Elin’s family has an important responsibility: caring for the fearsome water serpents that form the core of their kingdom’s army. So when some of the beasts mysteriously die, Elin’s mother is sentenced to death as punishment. With her last breath she manages to send her daughter to safety.
Alone, far from home, Elin soon discovers that she can talk to both the terrifying water serpents and the majestic flying beasts that guard her queen. This skill gives her great powers, but it also involves her in deadly plots that could cost her life. Can she save herself and prevent her beloved beasts from being used as tools of war? Or is there no way of escaping the terrible battles to come? – Goodreads
This is easily one of the most disappointing reads for me in years. I was so excited to read this Japanese best seller that I actually bought the series in its original language and had planned on (very slowly) reading it before the translation was announced. I actually wish I had as the incredibly repetitive nature of the writing (saying the same thing in five different ways) would have been excellent translation practice.
This is a book with a gorgeous setting and really interesting ideas that are smothered beneath the repetitive, textbook style writing.
“I know. but somehow I don’t think its going to work. We can recognize words as words because we can tell the difference between sounds like “eh” and “lee.” Human languages have an incredible number of very distinct sounds. But the Beasts only seem to have a few. The differences are in pitch and length, and the echo after the note, as well as the order in which those sounds are made. But the difference are so slight that, at first, the notes sound the same. If the Beasts can pick up meaning from such tiny differences as these, then even the smallest deviation might make a sound meaningless.”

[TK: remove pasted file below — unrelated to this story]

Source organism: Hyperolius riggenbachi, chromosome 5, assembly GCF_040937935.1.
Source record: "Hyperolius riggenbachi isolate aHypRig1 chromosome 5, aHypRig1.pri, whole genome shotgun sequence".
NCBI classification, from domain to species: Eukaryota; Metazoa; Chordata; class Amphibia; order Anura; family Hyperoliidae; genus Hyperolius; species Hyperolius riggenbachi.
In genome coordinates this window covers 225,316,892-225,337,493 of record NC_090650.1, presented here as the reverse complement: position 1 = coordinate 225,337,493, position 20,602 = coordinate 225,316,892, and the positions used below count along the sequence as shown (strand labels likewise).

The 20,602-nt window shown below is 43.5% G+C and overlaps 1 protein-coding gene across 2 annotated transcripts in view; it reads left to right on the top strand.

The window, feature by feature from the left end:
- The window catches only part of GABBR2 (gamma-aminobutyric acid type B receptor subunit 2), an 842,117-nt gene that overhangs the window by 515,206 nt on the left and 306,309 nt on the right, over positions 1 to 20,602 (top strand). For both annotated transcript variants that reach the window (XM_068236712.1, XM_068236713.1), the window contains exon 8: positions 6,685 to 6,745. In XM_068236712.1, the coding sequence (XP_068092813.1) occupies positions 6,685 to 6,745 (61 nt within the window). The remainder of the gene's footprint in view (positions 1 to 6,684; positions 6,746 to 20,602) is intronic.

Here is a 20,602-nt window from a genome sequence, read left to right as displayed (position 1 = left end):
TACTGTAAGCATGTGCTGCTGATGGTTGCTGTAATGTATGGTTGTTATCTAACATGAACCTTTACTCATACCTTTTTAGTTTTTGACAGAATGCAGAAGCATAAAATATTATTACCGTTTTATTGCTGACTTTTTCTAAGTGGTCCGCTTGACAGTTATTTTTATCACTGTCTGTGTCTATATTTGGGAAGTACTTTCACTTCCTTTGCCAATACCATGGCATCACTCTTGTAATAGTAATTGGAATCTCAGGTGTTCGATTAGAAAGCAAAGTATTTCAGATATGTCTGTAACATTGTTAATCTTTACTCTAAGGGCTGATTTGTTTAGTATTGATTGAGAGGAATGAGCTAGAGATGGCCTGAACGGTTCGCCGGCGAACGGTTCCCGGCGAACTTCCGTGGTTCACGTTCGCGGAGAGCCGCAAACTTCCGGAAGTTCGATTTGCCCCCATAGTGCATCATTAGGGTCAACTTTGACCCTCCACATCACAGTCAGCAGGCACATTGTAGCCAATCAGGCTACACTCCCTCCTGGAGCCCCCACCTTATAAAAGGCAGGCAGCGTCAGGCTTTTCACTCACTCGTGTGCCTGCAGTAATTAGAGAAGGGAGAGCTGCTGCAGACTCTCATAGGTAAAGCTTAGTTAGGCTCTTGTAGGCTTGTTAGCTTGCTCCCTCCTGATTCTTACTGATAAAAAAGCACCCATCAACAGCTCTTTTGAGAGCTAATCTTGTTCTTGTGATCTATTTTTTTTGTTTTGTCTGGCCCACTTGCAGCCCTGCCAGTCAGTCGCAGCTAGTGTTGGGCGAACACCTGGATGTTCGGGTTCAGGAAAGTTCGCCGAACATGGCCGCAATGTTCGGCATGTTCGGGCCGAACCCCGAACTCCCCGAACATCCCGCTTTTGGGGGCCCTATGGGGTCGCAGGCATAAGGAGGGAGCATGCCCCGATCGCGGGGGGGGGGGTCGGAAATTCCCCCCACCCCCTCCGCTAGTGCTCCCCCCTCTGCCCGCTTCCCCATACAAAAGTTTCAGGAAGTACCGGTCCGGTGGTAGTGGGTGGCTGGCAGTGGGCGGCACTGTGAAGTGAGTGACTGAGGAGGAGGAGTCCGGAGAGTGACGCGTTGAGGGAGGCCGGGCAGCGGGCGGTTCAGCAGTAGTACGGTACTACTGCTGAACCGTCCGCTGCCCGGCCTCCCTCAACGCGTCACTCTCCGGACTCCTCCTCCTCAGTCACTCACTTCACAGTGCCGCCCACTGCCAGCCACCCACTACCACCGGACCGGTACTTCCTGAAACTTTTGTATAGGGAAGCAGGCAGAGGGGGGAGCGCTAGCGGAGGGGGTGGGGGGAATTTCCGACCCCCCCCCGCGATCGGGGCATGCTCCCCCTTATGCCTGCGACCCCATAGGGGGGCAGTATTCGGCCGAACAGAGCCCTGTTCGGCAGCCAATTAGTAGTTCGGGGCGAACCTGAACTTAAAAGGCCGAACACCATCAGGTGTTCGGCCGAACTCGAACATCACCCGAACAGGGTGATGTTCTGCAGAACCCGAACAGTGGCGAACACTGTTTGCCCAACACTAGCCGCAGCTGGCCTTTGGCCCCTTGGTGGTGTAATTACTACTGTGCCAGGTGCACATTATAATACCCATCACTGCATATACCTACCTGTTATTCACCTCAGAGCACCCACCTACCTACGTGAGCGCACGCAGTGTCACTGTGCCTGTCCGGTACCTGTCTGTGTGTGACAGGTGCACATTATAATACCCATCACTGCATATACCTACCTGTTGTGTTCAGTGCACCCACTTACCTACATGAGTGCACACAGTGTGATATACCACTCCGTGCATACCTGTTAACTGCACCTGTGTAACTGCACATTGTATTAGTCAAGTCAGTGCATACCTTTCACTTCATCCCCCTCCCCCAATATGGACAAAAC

This paragraph on its own may not seem like a negative writing feature, but when every piece of world building minutia is followed by one just like it, you being to feel like you’re reading a textbook. Further, every character makes these explanations in the exact same way which results in every character sounding as if they have the same voice and personality. They all use the same word choices, style, and tone of speaking. Only Yuyan, who’s personality is essentially that she speaks in a drastically different way from everyone else, has a distinct voice. Also, the main character speaks in exactly the same way at 10, 14, 18 and 30 (in the next book) which highlights the fact that there is no character growth whatsoever, despite the book spanning a decade and huge, life changing events.
Additionally, these explanation paragraphs also follow after every event a character experiences and after every conversation they have with another character. Their thoughts, emotions, and motives are all explained so directly and as a matter of fact, that the book loses any nuance or subtlety. Uehashi manages to write a fantasy book where she refuses to risk leaving anything up to the reader’s imagination.
The Beast Player‘s biggest fault is its desperate need for every reader to understand everything in exactly the same way as every other reader. I am honestly just on the cusp of giving this two stars, but I’m giving it the benefit of the doubt that part of the problem with the writing sounding so sterile was the translation. I am desperately hoping that the next book will give more than 10% of its attention to actual plot.